Wisconsin’s Merrick State Park — The Backwaters of the Mississippi and Surrounding Bluffs

Near the end of the camping season, I had the chance to explore a park that was brand new to me. Located on the backwaters of the Mississippi River just north of Wynona, Minnesota, this park always fell off my radar because of it’s proximity to one of my all time favorite Wisconsin parks, Perrot. Like Perrot, this park is full of natural bluffs and adventurers exploring the mighty river.

Links to Follow Along:
Park Main Page
Park Map

With only two miles of trail, it’s not a destination park for hiking but does offer numerous scenic points to view the bluffs. If you love the water, boating, fishing, canoeing, kayaking, etc., then this park is for you. I’ll cover this later in my campground review post, but this park has numerous sites directly on the water. That makes it very unique.

More on that later. Let’s hike!

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Wisconsin’s Potawatomi State Park, Door County, Hiking Along the Shoreline

Door County is one of Wisconsin’s better known tourist destinations, famous for it’s coastal towns, cherries, apples, and fish boils. If you’re looking for an activity a little more in touch with nature while visiting Door County, you don’t need to look far. With 300 miles of shoreline along Lake Michigan and Green Bay, a scenic park is never too far away. Among the numerous city and county parks, Door County is home to five state parks, making it the county with the most state parks in Wisconsin.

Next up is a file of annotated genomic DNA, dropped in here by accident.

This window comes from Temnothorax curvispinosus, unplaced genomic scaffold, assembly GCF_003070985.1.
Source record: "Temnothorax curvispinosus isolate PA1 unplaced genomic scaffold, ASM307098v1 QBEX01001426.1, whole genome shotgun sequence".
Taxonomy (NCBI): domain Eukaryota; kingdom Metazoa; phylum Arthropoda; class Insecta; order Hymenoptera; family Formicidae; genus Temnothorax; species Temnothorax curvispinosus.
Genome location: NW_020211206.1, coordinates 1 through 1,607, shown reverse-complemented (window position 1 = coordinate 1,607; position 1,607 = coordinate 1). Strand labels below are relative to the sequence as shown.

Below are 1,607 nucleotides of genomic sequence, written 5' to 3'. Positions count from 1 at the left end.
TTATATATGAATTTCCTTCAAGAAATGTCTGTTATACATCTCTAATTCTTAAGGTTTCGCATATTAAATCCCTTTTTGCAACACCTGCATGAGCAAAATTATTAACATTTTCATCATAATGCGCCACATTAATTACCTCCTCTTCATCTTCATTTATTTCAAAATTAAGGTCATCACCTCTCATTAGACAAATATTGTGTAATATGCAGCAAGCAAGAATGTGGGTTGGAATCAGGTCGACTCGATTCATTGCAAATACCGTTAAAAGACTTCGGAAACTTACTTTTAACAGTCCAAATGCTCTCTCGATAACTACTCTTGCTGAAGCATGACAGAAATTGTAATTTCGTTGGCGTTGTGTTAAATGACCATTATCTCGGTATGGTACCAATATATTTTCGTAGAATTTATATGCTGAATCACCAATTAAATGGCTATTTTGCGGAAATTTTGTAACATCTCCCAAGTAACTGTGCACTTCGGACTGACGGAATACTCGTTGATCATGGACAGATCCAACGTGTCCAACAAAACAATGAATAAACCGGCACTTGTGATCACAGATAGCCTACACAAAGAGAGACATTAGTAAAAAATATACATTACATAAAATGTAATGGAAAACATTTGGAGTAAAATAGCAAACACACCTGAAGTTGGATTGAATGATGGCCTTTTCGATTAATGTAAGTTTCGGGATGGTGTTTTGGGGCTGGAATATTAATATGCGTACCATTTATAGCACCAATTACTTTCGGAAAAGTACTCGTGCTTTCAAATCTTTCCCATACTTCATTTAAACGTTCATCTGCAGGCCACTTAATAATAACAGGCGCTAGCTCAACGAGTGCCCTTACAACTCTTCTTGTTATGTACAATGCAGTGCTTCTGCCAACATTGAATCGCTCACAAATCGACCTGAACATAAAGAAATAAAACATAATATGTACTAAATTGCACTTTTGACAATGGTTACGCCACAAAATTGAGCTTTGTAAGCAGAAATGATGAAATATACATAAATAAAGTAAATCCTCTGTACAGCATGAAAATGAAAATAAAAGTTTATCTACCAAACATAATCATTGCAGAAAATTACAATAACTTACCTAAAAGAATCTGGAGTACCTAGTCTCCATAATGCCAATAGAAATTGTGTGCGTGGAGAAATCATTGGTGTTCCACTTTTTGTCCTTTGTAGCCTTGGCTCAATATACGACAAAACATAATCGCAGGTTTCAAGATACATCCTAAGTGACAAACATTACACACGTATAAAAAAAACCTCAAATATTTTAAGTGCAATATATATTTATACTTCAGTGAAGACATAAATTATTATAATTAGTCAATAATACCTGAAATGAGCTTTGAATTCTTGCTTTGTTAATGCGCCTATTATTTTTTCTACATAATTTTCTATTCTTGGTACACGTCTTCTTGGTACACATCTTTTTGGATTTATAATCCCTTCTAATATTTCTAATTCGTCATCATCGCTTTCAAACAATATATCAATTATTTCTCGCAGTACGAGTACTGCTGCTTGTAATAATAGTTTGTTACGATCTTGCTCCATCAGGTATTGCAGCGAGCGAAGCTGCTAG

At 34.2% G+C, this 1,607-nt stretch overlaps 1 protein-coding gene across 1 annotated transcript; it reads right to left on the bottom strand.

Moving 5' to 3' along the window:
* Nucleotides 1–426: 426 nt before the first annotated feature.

One of these parks is 1,200 acre Potawatomi State Park. Located on the southern end of Door County, this park sits on Sturgeon Bay (the water) and is near Sturgeon Bay (the city.) If you’re planning to camp at the park, check out my review of the campground and our campsite here.